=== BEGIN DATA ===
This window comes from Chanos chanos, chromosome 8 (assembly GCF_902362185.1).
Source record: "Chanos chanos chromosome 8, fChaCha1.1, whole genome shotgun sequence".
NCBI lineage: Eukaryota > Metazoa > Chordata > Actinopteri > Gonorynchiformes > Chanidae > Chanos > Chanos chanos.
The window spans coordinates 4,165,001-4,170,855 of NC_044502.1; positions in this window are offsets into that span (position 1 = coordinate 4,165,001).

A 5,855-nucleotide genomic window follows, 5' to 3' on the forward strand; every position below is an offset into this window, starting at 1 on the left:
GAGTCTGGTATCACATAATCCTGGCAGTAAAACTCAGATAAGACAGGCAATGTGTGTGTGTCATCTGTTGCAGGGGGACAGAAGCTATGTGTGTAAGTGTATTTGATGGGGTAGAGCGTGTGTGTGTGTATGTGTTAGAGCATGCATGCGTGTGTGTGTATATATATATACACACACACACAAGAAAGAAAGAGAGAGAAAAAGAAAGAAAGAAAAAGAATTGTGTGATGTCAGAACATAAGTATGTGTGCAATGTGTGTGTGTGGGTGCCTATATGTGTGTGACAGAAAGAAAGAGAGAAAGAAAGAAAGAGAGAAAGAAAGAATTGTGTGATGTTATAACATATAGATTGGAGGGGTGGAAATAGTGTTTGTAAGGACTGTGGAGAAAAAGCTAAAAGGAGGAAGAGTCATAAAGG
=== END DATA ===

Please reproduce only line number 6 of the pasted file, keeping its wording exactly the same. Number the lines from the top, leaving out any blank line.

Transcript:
GAGTCTGGTATCACATAATCCTGGCAGTAAAACTCAGATAAGACAGGCAATGTGTGTGTGTCATCTGTTGCAGGGGGACAGAAGCTATGTGTGTAAGTGTATTTGATGGGGTAGAGCGTGTGTGTGTGTATGTGTTAGAGCATGCATGCGTGTGTGTGTATATATATATACACACACACACAAGAAAGAAAGAGAGAGAAAAAGAAAGAAAGAAAAAGAATTGTGTGATGTCAGAACATAAGTATGTGTGCAATGTGTGTGTGTGGGTGCCTATATGTGTGTGACAGAAAGAAAGAGAGAAAGAAAGAAAGAGAGAAAGAAAGAATTGTGTGATGTTATAACATATAGATTGGAGGGGTGGAAATAGTGTTTGTAAGGACTGTGGAGAAAAAGCTAAAAGGAGGAAGAGTCATAAAGG